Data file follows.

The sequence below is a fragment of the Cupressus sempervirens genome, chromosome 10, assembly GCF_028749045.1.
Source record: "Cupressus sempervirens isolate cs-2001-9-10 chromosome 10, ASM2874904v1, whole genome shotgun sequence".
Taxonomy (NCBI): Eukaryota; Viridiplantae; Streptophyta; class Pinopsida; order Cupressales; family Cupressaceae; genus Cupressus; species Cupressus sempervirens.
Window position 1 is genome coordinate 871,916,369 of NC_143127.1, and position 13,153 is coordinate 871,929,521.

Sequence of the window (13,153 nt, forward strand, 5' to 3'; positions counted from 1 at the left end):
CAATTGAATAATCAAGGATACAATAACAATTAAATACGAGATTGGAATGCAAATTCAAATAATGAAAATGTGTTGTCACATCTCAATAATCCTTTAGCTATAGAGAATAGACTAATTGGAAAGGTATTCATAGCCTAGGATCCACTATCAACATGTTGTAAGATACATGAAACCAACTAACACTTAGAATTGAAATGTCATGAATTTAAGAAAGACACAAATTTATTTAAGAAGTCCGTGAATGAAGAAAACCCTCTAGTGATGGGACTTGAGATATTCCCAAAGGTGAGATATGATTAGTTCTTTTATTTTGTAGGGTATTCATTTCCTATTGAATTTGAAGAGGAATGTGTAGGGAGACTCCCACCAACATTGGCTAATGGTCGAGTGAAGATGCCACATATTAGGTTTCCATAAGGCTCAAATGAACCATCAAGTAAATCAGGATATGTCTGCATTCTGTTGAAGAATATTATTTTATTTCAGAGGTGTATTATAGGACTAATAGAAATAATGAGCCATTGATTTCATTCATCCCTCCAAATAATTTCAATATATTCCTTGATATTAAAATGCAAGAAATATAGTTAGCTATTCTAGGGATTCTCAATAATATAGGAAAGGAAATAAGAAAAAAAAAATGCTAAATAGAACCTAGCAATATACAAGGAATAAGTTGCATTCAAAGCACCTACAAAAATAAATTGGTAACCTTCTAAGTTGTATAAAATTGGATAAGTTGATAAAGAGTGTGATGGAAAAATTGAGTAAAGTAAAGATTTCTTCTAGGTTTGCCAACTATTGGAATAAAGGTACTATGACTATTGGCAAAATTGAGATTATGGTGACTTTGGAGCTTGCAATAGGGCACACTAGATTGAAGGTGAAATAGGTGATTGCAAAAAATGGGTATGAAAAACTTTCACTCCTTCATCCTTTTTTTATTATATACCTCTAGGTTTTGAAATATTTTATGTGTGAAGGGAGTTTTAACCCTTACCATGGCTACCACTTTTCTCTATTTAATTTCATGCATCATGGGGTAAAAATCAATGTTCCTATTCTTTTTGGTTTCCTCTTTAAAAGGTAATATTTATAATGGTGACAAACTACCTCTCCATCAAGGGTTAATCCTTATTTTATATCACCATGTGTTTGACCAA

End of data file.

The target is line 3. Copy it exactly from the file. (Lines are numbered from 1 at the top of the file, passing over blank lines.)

Taxonomy (NCBI): Eukaryota; Viridiplantae; Streptophyta; class Pinopsida; order Cupressales; family Cupressaceae; genus Cupressus; species Cupressus sempervirens.